Please use this identifier to cite or link to this item: https://hdl.handle.net/10321/736
Title: The creation of a multi-cultural identity for window displays in Durban's fashion retail shop fronts
Authors: Lichkus, Sarah Christine 
Issue Date: 17-Aug-2012
Abstract: 
The purpose of this study was to explore the possibility of creating shop window displays
focussing on a South African identity in the Durban region. The impetus for the study
stemmed from the design of the Constitutional Court which features elements of South
African culture. This study challenges the contemporary notion of presenting window
displays using primarily Western influences and proposes the use of fashion imagery and
cultural identity currently dominating South Africa. The study argues against corporate
fashion stereotypes and champions a representation of an eclectic multi-cultural South
African society. In this respect key theories of identity, culture, and design were explored.
A qualitative methodology was conducted utilising interview and observation approaches
to obtain data. Semi-structured interviews were conducted with twelve local professionals
specialising in the fields of art, design, fashion and architecture to obtain their expert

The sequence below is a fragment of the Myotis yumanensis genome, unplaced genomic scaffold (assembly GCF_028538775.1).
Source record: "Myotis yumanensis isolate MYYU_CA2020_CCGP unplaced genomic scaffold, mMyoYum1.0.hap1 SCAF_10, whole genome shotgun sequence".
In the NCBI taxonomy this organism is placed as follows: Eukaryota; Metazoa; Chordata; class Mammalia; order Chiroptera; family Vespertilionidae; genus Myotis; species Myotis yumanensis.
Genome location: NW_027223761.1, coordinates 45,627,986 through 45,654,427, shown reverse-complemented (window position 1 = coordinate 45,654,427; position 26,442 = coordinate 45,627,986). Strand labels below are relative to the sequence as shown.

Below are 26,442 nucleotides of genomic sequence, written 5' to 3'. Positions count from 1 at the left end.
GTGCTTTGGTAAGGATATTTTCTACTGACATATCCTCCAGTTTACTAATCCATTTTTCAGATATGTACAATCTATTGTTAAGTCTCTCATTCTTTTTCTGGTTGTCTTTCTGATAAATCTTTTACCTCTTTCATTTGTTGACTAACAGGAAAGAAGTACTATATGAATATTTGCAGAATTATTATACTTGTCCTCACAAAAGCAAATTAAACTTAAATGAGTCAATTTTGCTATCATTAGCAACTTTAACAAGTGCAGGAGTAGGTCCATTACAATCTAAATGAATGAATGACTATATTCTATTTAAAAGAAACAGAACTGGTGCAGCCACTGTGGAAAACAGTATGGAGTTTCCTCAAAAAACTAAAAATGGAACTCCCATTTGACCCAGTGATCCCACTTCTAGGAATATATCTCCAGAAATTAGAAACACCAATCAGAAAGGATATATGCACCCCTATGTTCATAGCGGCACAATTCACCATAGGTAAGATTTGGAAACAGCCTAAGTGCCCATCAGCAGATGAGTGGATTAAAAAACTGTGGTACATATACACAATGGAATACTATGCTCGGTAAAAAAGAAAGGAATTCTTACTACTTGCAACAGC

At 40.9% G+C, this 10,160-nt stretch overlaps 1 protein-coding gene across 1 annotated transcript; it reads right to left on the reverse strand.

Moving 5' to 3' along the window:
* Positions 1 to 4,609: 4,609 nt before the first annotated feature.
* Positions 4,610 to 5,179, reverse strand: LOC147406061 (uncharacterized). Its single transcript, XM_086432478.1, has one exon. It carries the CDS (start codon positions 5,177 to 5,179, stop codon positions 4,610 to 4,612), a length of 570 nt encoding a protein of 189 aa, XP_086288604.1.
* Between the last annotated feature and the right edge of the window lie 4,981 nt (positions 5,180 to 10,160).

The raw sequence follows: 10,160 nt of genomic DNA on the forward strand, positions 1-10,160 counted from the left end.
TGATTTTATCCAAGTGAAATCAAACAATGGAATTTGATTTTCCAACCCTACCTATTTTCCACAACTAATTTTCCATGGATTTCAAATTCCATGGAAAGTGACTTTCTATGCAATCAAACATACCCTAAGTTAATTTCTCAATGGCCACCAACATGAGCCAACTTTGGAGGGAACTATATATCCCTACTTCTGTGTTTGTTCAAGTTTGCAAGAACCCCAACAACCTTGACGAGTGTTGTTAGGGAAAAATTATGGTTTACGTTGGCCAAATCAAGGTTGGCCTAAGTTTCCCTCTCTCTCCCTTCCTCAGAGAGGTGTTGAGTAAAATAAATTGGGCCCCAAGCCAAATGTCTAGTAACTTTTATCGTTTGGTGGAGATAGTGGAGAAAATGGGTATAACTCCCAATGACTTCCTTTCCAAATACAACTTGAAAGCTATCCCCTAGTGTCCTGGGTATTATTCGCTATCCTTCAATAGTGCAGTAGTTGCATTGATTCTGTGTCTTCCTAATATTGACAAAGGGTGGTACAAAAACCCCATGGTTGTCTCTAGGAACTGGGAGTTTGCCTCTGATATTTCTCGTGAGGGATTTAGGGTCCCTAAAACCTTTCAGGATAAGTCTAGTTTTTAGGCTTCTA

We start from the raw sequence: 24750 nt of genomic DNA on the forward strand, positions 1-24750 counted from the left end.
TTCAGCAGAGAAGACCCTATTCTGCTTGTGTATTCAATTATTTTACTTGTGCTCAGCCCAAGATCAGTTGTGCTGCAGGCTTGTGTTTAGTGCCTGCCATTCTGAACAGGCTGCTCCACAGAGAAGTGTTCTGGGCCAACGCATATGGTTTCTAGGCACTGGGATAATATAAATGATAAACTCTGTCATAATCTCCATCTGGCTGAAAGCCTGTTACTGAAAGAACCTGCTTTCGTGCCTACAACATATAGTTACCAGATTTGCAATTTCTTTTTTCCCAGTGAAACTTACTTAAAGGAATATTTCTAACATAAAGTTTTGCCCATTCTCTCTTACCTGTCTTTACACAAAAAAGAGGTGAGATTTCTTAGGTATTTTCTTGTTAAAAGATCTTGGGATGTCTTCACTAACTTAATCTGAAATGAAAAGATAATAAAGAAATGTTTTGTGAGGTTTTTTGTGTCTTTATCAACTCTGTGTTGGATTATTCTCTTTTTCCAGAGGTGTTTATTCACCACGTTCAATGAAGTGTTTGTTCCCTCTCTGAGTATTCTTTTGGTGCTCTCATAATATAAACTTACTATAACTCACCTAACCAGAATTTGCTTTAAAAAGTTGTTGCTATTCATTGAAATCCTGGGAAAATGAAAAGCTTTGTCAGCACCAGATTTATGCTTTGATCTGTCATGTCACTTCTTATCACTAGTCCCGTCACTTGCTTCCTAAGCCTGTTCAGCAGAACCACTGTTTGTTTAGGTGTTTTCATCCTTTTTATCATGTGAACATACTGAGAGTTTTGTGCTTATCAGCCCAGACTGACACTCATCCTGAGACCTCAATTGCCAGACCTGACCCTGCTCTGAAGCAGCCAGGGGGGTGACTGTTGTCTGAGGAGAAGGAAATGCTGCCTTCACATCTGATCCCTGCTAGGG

opinions. The data was analysed by clustering information into themes to establish the
findings. Interview findings revealed that shop window displays should accommodate
local imagery appropriate to the South African context. Observing two local production
houses, namely Hirt & Carter and Barrows in Durban provided insights for a backdrop
creation for the practical component of the study. The practical comprised of producing
retail shop installations and a visual catalogue representing findings drawn from the study.
The catalogue was used to illustrate the results of investigating a national image and
identity that could be intrinsic to window display creation in South African fashion retail
shop fronts.
Description: 
Submitted in partial fulfilment of the requirements for the Masters Degree in Technology: Fashion Design, Durban University of Technology, Durban, South Africa, 2012.
URI: http://hdl.handle.net/10321/736
DOI: https://doi.org/10.51415/10321/736
Appears in Collections:Theses and dissertations (Arts and Design)

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